Genetic Abnormalities Found In Brains Of Children With Autism
Thursday, March 22, 2012
New research identifies the genetic mechanisms involved in the abnormal brain development of children with autism.
SAN DIEGO UC San Diego researchers have identified some genetic abnormalities in the brains of young children with autism. The affected area of the brain is involved in the development of communication and social skills, something that people with autism have trouble with.
Previous research revealed an overabundance of brain cells in children with autism. The new study found out why: genes that regulate brain cell activity are malfunctioning.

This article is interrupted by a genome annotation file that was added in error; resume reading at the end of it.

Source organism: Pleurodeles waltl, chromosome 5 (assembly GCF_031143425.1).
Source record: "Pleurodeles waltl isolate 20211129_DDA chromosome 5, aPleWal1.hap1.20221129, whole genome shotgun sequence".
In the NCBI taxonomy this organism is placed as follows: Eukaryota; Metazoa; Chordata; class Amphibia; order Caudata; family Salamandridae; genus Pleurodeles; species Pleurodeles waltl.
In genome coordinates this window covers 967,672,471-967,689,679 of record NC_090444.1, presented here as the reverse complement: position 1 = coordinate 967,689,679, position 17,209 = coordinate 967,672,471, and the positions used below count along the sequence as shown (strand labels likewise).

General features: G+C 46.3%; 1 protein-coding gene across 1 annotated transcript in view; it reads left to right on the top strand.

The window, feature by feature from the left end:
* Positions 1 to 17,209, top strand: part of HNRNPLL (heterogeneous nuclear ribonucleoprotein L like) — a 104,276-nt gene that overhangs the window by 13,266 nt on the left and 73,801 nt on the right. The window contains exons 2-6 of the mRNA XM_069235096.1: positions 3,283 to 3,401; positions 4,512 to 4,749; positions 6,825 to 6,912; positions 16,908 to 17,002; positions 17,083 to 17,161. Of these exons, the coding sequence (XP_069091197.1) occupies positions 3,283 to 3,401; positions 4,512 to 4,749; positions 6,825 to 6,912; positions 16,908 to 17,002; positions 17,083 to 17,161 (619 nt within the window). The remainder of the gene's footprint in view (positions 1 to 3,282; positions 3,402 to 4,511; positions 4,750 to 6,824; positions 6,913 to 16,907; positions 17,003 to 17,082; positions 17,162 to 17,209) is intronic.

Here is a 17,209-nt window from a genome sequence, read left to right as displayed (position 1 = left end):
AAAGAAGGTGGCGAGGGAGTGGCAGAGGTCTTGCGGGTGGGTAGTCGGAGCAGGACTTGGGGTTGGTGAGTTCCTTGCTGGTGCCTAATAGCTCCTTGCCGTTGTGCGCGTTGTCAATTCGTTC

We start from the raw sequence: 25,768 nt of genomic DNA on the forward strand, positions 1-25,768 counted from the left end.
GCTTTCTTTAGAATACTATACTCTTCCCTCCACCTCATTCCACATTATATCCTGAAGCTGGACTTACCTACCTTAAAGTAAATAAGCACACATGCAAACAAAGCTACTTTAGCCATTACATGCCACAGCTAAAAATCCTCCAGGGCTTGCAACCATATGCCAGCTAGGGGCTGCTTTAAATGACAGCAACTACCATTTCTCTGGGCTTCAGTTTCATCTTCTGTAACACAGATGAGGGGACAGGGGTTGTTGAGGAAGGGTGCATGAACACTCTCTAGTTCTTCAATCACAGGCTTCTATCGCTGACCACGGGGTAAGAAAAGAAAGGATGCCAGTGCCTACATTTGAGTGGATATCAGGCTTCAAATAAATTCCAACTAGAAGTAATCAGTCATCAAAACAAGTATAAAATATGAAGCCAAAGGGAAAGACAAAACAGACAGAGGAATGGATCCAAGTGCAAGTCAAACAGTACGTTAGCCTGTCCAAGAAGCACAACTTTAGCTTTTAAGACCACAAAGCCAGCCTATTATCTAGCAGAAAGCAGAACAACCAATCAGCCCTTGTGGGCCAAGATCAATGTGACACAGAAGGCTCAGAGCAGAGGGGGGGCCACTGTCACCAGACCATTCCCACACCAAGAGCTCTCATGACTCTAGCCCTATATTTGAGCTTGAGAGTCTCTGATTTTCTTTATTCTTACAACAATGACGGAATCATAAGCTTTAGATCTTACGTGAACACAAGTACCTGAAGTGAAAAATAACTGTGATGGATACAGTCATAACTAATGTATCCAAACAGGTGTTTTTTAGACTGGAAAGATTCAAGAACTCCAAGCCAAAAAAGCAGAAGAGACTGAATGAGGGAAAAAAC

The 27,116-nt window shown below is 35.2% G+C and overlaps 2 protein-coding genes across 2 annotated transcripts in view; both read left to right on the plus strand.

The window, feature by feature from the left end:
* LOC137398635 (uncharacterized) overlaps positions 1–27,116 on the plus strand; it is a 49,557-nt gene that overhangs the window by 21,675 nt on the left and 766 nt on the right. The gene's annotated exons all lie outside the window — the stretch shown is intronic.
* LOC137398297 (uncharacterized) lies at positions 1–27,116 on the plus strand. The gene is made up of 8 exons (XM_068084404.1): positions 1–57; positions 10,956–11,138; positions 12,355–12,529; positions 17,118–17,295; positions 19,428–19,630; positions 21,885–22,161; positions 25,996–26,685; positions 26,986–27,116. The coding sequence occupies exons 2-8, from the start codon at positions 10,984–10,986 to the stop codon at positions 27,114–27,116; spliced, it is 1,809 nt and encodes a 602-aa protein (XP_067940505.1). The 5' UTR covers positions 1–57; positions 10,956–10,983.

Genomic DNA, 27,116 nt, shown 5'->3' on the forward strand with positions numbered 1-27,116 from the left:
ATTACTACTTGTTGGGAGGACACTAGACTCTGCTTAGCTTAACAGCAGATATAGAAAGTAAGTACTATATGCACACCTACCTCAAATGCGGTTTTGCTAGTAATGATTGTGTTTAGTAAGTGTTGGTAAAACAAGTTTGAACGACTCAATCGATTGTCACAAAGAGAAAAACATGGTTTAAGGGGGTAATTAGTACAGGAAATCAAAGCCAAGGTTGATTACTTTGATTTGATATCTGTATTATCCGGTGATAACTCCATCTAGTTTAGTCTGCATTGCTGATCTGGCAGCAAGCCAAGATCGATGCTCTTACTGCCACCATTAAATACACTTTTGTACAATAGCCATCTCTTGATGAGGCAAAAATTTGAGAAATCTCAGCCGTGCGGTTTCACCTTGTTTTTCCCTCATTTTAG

UC San Diego's Eric Courchesne said he hopes his research could lead to identifying early genetic markers for autism.
"So if we know exactly which patterns in the brain are abnormal, it might be possible to look for signals of that abnormal pattern of activity in babies who are at risk for autism, and catch babies at risk for autism at a much earlier age," Dr. Courchesne said.
Dr. Courchesne pointed out he doesn't know the reason for the genetic malfunctioning. He suspects it occurs in the second trimester of life.
The Centers for Disease Control estimates about 1 in 110 children in the U.S. have some form of autism.
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